The Scando Review
The Scando Review
How knowledge organisations of experts and novices differ

How knowledge organisations of experts and novices differ

In the last part, we discussed the organisation of knowledge with examples and its impact on learning. Today, we are going to talk about two kinds of knowledge organisations – expert and novice.

Experts’ knowledge organisation refers to the way experts organise the knowledge in their minds. Likewise, novices’ knowledge organisation refers to the way a novice or a person who is less experienced organises his or her ability. The two mainly differ in the number or density of connections among the facts, concepts or skills they know.

Let us take a look at the four following figures to understand a variety of knowledge organisations.

Source: How Learning Works: Seven Research-Based Principles for Smart Teaching

Figures A and B show the knowledge organisations of novices. The absence of links between nodes in figure A refers to the knowledge organisation of students who have not yet developed the ability to recognise the relationships among pieces of knowledge. This type of knowledge organisation happens when a student fails to connect themes that cut across an entire course or when the student fails to connect a lesson learned in one lecture to the other lectures. These disconnected pieces of knowledge may negatively impact a student’s learning in the future.

According to a study in 1982 conducted by Gary Lee Bradshaw, Professor at Mississippi State University, and John R. Anderson, Professor at Carnegie Mellon University, if a student lacks a strongly connected network, their knowledge will be slower and difficult to retrieve. This can also result in students failing to identify or rectify contradictions in their knowledge.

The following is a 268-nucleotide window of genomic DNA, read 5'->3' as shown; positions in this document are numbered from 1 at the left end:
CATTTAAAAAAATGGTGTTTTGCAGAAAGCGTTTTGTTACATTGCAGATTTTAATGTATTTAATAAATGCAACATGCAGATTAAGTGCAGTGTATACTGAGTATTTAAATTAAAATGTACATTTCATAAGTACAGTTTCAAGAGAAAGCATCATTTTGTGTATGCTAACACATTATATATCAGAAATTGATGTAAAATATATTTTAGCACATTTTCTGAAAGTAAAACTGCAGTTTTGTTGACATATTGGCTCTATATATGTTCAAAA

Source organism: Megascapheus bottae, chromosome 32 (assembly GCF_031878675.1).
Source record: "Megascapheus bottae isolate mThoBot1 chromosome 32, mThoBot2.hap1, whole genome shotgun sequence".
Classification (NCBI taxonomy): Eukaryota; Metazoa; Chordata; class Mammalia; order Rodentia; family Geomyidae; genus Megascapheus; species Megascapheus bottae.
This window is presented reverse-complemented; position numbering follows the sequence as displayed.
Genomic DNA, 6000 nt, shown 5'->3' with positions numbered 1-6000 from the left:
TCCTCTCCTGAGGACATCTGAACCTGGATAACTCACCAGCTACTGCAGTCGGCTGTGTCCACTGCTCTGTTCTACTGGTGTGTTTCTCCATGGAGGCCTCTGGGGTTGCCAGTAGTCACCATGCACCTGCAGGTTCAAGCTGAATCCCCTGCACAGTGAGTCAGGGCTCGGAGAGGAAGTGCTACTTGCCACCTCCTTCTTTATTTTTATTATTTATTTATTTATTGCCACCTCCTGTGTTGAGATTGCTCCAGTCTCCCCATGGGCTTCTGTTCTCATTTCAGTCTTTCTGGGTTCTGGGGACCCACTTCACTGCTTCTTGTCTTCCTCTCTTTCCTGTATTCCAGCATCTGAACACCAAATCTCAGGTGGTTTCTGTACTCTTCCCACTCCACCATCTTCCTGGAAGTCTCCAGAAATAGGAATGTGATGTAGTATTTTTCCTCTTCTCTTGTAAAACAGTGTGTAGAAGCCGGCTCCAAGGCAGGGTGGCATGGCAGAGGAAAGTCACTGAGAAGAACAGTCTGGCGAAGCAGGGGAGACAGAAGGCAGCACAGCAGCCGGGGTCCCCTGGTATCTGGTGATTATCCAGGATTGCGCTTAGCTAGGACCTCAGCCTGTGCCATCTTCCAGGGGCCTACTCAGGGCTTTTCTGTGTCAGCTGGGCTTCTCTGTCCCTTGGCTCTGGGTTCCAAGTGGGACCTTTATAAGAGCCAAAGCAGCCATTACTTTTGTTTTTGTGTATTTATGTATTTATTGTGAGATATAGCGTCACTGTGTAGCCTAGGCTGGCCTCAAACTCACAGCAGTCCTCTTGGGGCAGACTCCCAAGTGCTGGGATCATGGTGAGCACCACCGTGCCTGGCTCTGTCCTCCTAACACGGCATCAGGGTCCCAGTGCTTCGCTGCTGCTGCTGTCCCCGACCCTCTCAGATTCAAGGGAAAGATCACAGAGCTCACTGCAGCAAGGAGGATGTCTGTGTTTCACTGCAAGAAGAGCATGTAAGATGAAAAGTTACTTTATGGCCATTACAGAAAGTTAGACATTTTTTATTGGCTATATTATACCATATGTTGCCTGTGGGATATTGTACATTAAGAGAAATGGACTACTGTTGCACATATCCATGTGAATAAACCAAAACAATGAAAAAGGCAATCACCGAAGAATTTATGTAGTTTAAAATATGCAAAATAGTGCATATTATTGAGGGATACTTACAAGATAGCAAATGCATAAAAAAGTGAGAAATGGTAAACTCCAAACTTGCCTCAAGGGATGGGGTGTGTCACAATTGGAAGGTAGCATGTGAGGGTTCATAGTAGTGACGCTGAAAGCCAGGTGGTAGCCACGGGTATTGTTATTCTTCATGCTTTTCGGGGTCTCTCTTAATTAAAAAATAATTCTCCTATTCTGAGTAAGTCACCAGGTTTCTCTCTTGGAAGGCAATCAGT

In figure B, knowledge connections are arranged in the form of a chain of associations but have lesser connections. Compared to figure A, this structure affords sequential access of information. For example, it could be helpful in tasks like remembering the stanzas of a poem or the steps of a procedure. However, problems arise when one link of the chain is broken, or a deviation is needed from the current structure. In this knowledge organisation, information is arranged in a simple chain, so it is more difficult to traverse from one piece of knowledge to the other. For example, imagine that a student arranges the events of World War I and World War II in a straight line. To retrieve information about a particular event, the student must try to remember each event in relation to the one before and the one after, resulting in a difficult memory task.

Complex and highly structured knowledge organisations allow experts to access and use their knowledge more efficiently.

Figures C and D show the knowledge organisations of experts. In figure C, knowledge is organised hierarchically. This indicates that the person who arranges knowledge this way understands how various pieces of information fit within a complex structure. However, not all data can be arranged in neat, hierarchical order. Therefore, figure D shows a more highly connected knowledge structure with additional links that indicate cross-referencing. It also suggests where hierarchies might break down.

Complex and highly structured knowledge organisations allow experts to access and use their knowledge more efficiently. Research has shown that experts automatically process information in coherent chunks based on their prior knowledge, and these chunks are used to build larger, interconnected knowledge structures.

Teachers, as subject matter experts, possess highly connected knowledge organisations. Problems may arise when they expect students who lack an analogous organisational structure to do the same. When students suddenly try to reciprocate the same, they will struggle because they try to remember a set of isolated facts without a proper organisational structure.

Research suggests that students can develop more sophisticated knowledge organisations over time. Research conducted by psychologists Gordon H. Bower, M.C. Clark, Alan Lesgold and David Winzenz suggests that students learn better when they are provided with a structure for organising information.

As teachers have highly developed organisational knowledge structures, it is not reasonable to expect students to have organised their knowledge that way. It is essential to recognise the differences in knowledge organisations between experts and novices and give feedback to students on how to manage knowledge and draw on it to perform tasks.

In the next part, we can discuss in detail the nature of connections in experts’ and novices’ knowledge organisations.

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Happy Teaching!